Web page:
Home' Trinidad and Tobago Guardian : July 27th 2014 Contents At any stage in life, this four-
letter word called "debt" can
be a source of great distress
and anxiety and can wreak
havoc on people's lives. Sim-
ply put, debt is a financial
obligation or commitment owed to others.
Many individuals use debt as a method for
making large purchases that they could not
afford under normal circumstances. A debt
arrangement gives the borrowing party per-
mission to borrow money under the condition
that it is to be paid back at a later date, usually
Inconspicuous in meaning, debt can have
a profound negative or positive impact on our
lives. For many people, debt is something that
creeps up on us, building slowly over time.
Your debt may have grown from being small
and manageable into something that now feels
like it's totally out of your control, but now
you need to accept that your debt is a problem.
Struggling with debt is one of life's most
stressful experiences, however by managing
personal debt, many of the pitfalls associated
with debt can be eliminated
So what are the debt danger signals? You
continually go over your spending limit or you
use your credit cards as a necessity rather than
a convenience; you are always borrowing
money to make it from one payday to the
next; your wages have been garnisheed to pay
for outstanding debts; you pay only interest
or service charges monthly and do not reduce
your total debt over many months or creditors
pressure you for payment, threaten to hire a
collection agency to recover the money for
It is important to understand that incurring
personal debt is not inherently wrong. In fact,
debt can be incurred for good reasons as well
as bad. In general, good debt will have a high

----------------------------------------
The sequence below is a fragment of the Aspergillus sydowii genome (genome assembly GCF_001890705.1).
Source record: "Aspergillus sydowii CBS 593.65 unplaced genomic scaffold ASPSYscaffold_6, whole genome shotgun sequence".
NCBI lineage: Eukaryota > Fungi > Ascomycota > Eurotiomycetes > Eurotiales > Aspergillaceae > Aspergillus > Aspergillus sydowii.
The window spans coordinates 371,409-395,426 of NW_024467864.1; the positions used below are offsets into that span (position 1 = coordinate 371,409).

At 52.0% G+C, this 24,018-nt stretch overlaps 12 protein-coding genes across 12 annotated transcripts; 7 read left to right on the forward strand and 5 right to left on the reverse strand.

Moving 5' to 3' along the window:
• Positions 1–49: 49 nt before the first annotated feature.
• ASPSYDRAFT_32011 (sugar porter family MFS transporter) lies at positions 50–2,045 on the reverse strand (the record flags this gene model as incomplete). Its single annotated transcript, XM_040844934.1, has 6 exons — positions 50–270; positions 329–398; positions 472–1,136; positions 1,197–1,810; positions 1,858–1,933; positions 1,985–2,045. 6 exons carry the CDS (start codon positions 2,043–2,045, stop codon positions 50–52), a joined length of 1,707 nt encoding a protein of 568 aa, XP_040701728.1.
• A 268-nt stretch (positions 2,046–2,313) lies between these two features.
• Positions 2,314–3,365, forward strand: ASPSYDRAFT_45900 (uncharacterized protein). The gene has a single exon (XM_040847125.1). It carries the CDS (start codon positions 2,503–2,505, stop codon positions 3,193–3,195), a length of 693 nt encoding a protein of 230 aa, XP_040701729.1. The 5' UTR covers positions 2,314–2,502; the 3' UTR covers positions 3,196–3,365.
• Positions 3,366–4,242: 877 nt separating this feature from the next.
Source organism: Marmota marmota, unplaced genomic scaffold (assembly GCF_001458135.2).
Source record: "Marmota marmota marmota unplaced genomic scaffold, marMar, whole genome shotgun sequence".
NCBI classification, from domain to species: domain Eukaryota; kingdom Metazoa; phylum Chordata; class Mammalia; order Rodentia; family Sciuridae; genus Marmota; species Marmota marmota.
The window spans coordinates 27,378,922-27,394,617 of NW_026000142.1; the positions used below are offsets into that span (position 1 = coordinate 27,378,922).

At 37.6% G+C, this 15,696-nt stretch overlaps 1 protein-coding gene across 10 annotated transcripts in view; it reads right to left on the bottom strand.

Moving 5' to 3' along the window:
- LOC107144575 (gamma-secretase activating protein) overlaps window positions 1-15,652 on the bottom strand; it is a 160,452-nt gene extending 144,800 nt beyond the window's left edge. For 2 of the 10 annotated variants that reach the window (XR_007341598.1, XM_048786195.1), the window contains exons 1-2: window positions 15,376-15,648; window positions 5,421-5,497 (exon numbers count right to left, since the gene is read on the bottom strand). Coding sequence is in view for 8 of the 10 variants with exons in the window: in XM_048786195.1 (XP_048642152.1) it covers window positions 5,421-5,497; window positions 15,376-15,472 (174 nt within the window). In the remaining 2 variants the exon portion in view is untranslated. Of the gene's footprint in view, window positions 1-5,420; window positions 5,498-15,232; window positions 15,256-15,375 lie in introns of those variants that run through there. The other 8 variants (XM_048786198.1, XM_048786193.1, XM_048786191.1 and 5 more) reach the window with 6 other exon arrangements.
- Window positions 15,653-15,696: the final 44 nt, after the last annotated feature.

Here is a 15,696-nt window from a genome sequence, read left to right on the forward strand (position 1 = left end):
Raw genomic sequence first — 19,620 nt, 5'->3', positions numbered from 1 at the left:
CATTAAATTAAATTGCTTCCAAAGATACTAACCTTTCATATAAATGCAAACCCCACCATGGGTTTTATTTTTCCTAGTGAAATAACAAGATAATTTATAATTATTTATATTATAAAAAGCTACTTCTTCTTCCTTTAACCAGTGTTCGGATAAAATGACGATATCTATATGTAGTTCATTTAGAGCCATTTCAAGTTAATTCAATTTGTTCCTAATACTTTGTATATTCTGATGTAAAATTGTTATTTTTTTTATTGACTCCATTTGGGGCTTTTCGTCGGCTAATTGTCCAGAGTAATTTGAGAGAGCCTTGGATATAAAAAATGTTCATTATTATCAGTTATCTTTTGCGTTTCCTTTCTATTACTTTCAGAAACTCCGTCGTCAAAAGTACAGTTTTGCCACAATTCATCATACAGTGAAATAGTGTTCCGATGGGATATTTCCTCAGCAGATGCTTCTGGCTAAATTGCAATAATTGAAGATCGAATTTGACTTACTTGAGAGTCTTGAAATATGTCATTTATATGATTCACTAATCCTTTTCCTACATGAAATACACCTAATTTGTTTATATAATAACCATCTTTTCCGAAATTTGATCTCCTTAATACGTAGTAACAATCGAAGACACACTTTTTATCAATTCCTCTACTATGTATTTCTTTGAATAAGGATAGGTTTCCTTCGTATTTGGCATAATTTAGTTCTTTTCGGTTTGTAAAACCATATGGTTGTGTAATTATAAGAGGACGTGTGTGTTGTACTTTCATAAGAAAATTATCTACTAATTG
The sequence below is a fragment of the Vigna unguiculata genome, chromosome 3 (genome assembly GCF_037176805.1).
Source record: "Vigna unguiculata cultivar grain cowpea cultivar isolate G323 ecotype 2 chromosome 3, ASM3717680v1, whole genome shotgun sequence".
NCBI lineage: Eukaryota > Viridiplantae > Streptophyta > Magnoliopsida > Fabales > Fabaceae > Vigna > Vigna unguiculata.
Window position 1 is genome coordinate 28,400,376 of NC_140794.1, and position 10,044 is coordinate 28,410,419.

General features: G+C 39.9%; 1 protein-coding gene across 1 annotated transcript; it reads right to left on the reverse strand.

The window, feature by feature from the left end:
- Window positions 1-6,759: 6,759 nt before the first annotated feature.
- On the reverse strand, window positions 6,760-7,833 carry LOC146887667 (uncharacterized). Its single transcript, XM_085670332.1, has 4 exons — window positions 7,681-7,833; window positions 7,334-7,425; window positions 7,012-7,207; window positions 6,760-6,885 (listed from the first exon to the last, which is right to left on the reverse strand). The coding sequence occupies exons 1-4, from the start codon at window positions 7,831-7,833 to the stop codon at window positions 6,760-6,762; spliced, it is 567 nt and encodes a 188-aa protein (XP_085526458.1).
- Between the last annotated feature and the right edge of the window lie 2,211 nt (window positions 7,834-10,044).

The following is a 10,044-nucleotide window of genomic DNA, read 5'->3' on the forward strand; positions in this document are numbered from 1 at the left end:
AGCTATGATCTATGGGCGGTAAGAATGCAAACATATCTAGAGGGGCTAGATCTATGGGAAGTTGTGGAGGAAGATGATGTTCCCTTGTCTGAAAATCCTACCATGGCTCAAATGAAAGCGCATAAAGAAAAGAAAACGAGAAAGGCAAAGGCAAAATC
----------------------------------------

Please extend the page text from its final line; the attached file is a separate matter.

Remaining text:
probability of creating future economic value
for the individual with a low probability of
impairing his short-term financial condition.
In short, good debt creates valuable or pro-
ductive personal assets without placing exces-
sive strain on an individual's income.
Mortgages and student loans are examples
of good personal debt to the extent that the
loan payments can be realistically serviced
from the individual's current or future earnings.
Bad debt, however, is debt that is unlikely
to yield any future economic value to an indi-
vidual and/or that is likely to contribute to
worsening his financial condition.
Incurring debt in order to finance non-pro-
ductive assets (a big-screen TV, for instance)
or discretionary expenditure is a sure-fire sign
of poor financial planning. This is usually
exemplified by retail use of credit cards or by
hire purchase acquisitions of some household
Even the acquisition of productive assets (a
student loan, for example) via debt can prove
to be damaging to the individual when the
loan payments cannot be realistically serviced
from the individual's expected earnings.
Understanding what differentiates good debt
from bad debt is of critical importance in mak-
ing one's financial plans.
The fallout from impulsive decision making
on personal debt can be very painful and can
endure for many years. Consequently, the
decision to incur new debt must be critically
evaluated at every juncture of your life.
If you currently have a debt problem or if
you are committed to maintaining a healthy
financial condition, the following debt man-
agement guidelines may prove helpful.
How much do you owe?
In order to manage debt you must first know
what you owe and to whom it is owed. A sim-
ple list that itemises how much each creditor
is owed and their corresponding interest rate
is usually the first step toward lightening your
With the list competed, one should target
the repayment of the debt with the highest
interest rate first. More often than not, this
is the credit card debt. In working toward pay-